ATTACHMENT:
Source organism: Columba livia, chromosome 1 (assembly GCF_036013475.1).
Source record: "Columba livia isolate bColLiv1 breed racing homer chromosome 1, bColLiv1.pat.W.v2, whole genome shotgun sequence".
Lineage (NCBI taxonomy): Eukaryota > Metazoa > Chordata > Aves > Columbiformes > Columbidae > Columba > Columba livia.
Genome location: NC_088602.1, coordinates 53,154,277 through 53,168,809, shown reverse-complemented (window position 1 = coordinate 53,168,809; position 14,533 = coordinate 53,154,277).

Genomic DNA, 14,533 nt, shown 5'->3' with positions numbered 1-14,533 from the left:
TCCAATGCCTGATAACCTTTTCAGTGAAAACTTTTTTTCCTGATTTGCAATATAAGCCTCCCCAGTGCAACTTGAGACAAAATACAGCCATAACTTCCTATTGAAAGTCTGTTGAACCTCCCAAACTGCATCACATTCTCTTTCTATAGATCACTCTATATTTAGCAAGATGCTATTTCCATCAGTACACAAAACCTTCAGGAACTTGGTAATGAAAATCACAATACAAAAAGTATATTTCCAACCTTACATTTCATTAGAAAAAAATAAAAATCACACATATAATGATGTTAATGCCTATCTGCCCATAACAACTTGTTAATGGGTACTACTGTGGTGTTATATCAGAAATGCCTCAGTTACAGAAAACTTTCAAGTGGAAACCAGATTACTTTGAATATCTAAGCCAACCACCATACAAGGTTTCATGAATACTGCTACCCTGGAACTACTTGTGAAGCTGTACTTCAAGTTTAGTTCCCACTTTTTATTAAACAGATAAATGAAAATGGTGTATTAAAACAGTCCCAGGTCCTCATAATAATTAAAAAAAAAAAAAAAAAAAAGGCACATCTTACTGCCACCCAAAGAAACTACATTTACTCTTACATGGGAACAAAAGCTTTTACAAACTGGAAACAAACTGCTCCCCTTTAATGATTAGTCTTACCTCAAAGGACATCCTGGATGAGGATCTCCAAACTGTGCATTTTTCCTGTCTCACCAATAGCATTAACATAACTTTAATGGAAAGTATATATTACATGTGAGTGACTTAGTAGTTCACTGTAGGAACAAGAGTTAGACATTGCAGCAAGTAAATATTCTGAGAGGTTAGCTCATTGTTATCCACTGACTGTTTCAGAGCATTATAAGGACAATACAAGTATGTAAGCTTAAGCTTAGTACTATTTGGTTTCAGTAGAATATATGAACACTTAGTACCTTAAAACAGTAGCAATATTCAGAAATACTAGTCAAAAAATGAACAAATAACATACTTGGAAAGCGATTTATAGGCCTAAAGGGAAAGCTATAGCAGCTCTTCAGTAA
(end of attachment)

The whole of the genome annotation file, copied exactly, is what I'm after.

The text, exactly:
Source organism: Columba livia, chromosome 1 (assembly GCF_036013475.1).
Source record: "Columba livia isolate bColLiv1 breed racing homer chromosome 1, bColLiv1.pat.W.v2, whole genome shotgun sequence".
Lineage (NCBI taxonomy): Eukaryota > Metazoa > Chordata > Aves > Columbiformes > Columbidae > Columba > Columba livia.
Genome location: NC_088602.1, coordinates 53,154,277 through 53,168,809, shown reverse-complemented (window position 1 = coordinate 53,168,809; position 14,533 = coordinate 53,154,277).

Genomic DNA, 14,533 nt, shown 5'->3' with positions numbered 1-14,533 from the left:
TCCAATGCCTGATAACCTTTTCAGTGAAAACTTTTTTTCCTGATTTGCAATATAAGCCTCCCCAGTGCAACTTGAGACAAAATACAGCCATAACTTCCTATTGAAAGTCTGTTGAACCTCCCAAACTGCATCACATTCTCTTTCTATAGATCACTCTATATTTAGCAAGATGCTATTTCCATCAGTACACAAAACCTTCAGGAACTTGGTAATGAAAATCACAATACAAAAAGTATATTTCCAACCTTACATTTCATTAGAAAAAAATAAAAATCACACATATAATGATGTTAATGCCTATCTGCCCATAACAACTTGTTAATGGGTACTACTGTGGTGTTATATCAGAAATGCCTCAGTTACAGAAAACTTTCAAGTGGAAACCAGATTACTTTGAATATCTAAGCCAACCACCATACAAGGTTTCATGAATACTGCTACCCTGGAACTACTTGTGAAGCTGTACTTCAAGTTTAGTTCCCACTTTTTATTAAACAGATAAATGAAAATGGTGTATTAAAACAGTCCCAGGTCCTCATAATAATTAAAAAAAAAAAAAAAAAAAAGGCACATCTTACTGCCACCCAAAGAAACTACATTTACTCTTACATGGGAACAAAAGCTTTTACAAACTGGAAACAAACTGCTCCCCTTTAATGATTAGTCTTACCTCAAAGGACATCCTGGATGAGGATCTCCAAACTGTGCATTTTTCCTGTCTCACCAATAGCATTAACATAACTTTAATGGAAAGTATATATTACATGTGAGTGACTTAGTAGTTCACTGTAGGAACAAGAGTTAGACATTGCAGCAAGTAAATATTCTGAGAGGTTAGCTCATTGTTATCCACTGACTGTTTCAGAGCATTATAAGGACAATACAAGTATGTAAGCTTAAGCTTAGTACTATTTGGTTTCAGTAGAATATATGAACACTTAGTACCTTAAAACAGTAGCAATATTCAGAAATACTAGTCAAAAAATGAACAAATAACATACTTGGAAAGCGATTTATAGGCCTAAAGGGAAAGCTATAGCAGCTCTTCAGTAA